Nevertheless, Trump met with North Korea's former intelligence chief, Kim Yong Chol, at the White House Oval Office.  It was the first high ranking North Korean official to visit the White House in close to two decades.  Trump posed for photographs with Him Yong Choi, even smiling, and  patting his arm. 

    Trump hailed his meeting with the North Korean official saying, "Good meeting today. I think it's a great start."  The remarkable show of friendliness was at odds with the fact that Kim Yong Choi  was actually subject to United states sanctions. In a break from the harsh rhetoric he has used in the past regarding the North, Trump seemed to distance himself from the "maximum pressure" position of his own policy as he noted, "We're getting along, so it's not a question of maximum pressure. At some point, hopefully ... for the good of millions of people, a deal will be worked out."

    In the second week of June 2018, both United States President Donald Trump and North Korean leader Kim Jong-un traveled to Singapore to participate in the highly anticipated summit. 

    North Korean state media heralded the meeting, saying that there was a possibility that Pyongyang could "establish a new relationship" with the United States.  For his part,  Trump  said he had a "good feeling" about the meeting, saying via Twitter that there was "excitement in the air" in Singapore.

    Ahead of the June 12, 2018, meeting, North Korean  state media indicated that the meeting aimed to cover  "broad and in-depth opinions" and would seek  to "establish a permanent and peaceful regime in the Korean peninsula."  Also mentioned in the Rodong Sinmun  editorial was the goal of "denuclearization of the Korean peninsula."  On the issue of future relations, the editorial signaled a hopeful note as follows: "Even if a country had a hostile relationship with us in the past, our attitude is that if this nation respects our autonomy... we shall seek normalization through dialogue."

    5. History Made --

    On June 12, 2018, history was made when United States President Donald Trump and North Korean leader Kim Jong Un met face to face in Singapore, shaking hands and smiling at one another, before meeting to discuss ways to denuclearize  the Korean peninsula.  The summit took place at the Capella hotel on Singapore's Sentosa luxury resort island.  

    The visual of the two leaders shaking hands and smiling, followed by Trump and Kim sitting together before American and North Korean flags could only be regarded as historic.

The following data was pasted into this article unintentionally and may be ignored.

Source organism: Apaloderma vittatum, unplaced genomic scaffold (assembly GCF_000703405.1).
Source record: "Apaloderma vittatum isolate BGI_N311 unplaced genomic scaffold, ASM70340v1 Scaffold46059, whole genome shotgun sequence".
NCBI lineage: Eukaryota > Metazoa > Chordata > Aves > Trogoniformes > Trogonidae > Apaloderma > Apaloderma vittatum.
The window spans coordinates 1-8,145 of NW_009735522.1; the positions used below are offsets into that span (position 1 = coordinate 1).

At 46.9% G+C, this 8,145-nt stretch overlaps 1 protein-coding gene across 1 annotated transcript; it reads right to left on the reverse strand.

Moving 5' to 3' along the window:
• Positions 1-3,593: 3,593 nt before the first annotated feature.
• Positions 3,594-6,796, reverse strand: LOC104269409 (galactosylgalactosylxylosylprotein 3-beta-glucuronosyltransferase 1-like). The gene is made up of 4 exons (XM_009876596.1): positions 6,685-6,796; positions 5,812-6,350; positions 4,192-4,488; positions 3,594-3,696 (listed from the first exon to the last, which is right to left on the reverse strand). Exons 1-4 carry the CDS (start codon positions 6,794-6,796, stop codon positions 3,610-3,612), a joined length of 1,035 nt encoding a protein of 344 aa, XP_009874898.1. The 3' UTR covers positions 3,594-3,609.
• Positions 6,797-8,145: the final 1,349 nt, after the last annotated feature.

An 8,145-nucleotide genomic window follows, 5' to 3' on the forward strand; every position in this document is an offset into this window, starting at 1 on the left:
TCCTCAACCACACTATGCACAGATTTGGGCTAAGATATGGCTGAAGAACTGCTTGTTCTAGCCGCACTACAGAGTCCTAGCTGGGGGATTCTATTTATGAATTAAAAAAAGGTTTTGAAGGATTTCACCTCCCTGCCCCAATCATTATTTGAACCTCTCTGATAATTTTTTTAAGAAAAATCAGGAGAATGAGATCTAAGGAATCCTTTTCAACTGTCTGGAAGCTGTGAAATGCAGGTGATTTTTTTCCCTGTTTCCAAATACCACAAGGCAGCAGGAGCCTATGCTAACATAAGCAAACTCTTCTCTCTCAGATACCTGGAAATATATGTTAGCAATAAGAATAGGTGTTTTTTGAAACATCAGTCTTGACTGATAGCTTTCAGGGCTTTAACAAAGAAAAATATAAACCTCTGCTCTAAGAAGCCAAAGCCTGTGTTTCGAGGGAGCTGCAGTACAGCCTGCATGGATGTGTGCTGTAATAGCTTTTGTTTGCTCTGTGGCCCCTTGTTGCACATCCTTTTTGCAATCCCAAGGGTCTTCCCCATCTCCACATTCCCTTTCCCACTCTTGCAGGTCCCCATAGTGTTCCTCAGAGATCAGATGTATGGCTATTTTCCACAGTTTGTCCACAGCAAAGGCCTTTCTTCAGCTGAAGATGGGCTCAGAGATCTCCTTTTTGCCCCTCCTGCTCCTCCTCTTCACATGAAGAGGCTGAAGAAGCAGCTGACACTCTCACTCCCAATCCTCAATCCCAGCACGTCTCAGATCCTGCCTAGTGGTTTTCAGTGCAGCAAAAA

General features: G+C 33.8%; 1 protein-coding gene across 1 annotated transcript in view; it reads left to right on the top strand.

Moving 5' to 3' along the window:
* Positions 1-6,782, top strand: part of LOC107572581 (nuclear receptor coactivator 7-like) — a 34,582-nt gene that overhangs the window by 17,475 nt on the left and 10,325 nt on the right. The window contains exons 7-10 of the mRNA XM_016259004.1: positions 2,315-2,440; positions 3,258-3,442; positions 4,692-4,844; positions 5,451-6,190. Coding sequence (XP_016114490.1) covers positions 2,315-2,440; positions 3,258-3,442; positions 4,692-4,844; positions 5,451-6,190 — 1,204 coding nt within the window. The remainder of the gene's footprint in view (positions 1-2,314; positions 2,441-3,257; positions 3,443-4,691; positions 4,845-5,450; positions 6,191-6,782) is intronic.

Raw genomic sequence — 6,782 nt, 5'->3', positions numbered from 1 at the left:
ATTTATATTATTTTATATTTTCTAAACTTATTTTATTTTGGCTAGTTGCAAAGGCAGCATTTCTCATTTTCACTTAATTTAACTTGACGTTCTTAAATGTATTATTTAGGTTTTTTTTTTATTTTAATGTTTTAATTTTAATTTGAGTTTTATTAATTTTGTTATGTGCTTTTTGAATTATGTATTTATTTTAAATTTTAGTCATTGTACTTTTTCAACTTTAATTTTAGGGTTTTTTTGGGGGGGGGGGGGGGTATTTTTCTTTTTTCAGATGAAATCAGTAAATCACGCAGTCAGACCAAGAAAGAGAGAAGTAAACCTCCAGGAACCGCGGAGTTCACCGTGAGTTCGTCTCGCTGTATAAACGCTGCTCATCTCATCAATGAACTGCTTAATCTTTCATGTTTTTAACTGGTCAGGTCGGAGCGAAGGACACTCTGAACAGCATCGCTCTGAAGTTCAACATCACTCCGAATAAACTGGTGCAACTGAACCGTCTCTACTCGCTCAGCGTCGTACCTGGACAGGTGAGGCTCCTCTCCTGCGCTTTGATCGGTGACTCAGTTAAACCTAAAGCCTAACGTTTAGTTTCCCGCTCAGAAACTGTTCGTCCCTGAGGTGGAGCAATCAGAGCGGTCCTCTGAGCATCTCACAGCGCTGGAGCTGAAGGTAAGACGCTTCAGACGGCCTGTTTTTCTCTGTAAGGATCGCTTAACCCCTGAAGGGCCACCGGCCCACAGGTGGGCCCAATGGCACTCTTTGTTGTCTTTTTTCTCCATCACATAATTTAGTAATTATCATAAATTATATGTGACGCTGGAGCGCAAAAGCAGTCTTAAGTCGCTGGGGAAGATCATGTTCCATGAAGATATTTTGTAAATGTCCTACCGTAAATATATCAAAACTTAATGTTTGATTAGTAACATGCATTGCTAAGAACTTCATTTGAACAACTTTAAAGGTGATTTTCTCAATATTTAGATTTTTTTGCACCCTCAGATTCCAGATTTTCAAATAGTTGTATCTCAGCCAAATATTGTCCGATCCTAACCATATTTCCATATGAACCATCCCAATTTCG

Sitting alongside Trump ahead of actual negotiations, and basking in his elevation to the world stage, the North Korean dictator quipped, "Nice to meet you Mister President." For his part, Trump gave the "thumbs up" sign and predicted that they would have a "terrific relationship." He said, "We will have a terrific relationship. I have no doubt."

    Trump went on to say, "I feel really great. It's gonna be a great discussion and I think tremendous success. I think it's gonna be really successful and I think we will have a terrific relationship, I have no doubt." Kim acknowledged the difficult road to the negotiating table, saying: "Well, it was not easy to get here. The past has ... placed many obstacles in our way but we overcame all of them and we are here today." Trump replied, "That's true."

    Negotiations followed in the library between the two men with only interpreters present. Following that initial closed door meeting, the two leaders re-emerged and were joined by senior officials from their respective countries.

    The meeting rated high on style as Kim Jong-un -- a tyrannical dictator responsible for massive human rights violations of members of his own family, his government, and prisoners in North Korean gulags, as well as a violator of several United Nations resolutions -- was granted international celebrity status.  His access to the United States president on the world stage also managed to transform him from pariah to world leader.  

    While South Koreans, undoubtedly, hailed the development positively, perhaps believing they were one step closer to peace on the Korean peninsula, there was a rising chorus of doubt from the international community as the actual return on investment for this move.  Dialogue was, of course, preferable to war, granting concessions to North Korea so early in the process without securing more concrete commitments to denuclearization was not in keeping with notions of productive diplomacy.